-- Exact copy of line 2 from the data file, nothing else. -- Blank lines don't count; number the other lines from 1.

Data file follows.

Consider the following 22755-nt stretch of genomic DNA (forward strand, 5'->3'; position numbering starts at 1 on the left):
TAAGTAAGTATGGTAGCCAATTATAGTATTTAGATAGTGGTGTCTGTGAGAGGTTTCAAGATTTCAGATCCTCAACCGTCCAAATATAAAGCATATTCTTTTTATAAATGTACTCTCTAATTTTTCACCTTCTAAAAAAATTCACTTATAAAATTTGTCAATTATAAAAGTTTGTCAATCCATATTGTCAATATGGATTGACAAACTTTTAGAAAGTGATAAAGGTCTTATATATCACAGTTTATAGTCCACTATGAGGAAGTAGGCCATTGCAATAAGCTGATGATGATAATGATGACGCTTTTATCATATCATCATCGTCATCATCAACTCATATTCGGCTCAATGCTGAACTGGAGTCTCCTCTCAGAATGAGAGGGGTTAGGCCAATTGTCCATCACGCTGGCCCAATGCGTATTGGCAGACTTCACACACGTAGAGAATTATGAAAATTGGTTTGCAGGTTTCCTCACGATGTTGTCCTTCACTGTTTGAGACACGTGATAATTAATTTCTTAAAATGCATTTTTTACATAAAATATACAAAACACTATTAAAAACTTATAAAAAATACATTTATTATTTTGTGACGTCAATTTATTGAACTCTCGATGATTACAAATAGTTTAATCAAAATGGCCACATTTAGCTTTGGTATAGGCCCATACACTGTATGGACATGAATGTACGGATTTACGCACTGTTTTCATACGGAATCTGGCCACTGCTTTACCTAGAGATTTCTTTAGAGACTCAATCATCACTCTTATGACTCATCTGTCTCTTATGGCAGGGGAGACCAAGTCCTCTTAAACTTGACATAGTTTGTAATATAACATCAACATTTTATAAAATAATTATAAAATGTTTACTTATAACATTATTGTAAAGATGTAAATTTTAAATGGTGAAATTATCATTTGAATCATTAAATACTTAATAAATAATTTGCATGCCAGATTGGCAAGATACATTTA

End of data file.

TAAGTAAGTATGGTAGCCAATTATAGTATTTAGATAGTGGTGTCTGTGAGAGGTTTCAAGATTTCAGATCCTCAACCGTCCAAATATAAAGCATATTCTTTTTATAAATGTACTCTCTAATTTTTCACCTTCTAAAAAAATTCACTTATAAAATTTGTCAATTATAAAAGTTTGTCAATCCATATTGTCAATATGGATTGACAAACTTTTAGAAAGTGATAAAGGTCTTATATATCACAGTTTATAGTCCACTATGAGGAAGTAGGCCATTGCAATAAGCTGATGATGATAATGATGACGCTTTTATCATATCATCATCGTCATCATCAACTCATATTCGGCTCAATGCTGAACTGGAGTCTCCTCTCAGAATGAGAGGGGTTAGGCCAATTGTCCATCACGCTGGCCCAATGCGTATTGGCAGACTTCACACACGTAGAGAATTATGAAAATTGGTTTGCAGGTTTCCTCACGATGTTGTCCTTCACTGTTTGAGACACGTGATAATTAATTTCTTAAAATGCATTTTTTACATAAAATATACAAAACACTATTAAAAACTTATAAAAAATACATTTATTATTTTGTGACGTCAATTTATTGAACTCTCGATGATTACAAATAGTTTAATCAAAATGGCCACATTTAGCTTTGGTATAGGCCCATACACTGTATGGACATGAATGTACGGATTTACGCACTGTTTTCATACGGAATCTGGCCACTGCTTTACCTAGAGATTTCTTTAGAGACTCAATCATCACTCTTATGACTCATCTGTCTCTTATGGCAGGGGAGACCAAGTCCTCTTAAACTTGACATAGTTTGTAATATAACATCAACATTTTATAAAATAATTATAAAATGTTTACTTATAACATTATTGTAAAGATGTAAATTTTAAATGGTGAAATTATCATTTGAATCATTAAATACTTAATAAATAATTTGCATGCCAGATTGGCAAGATACATTTA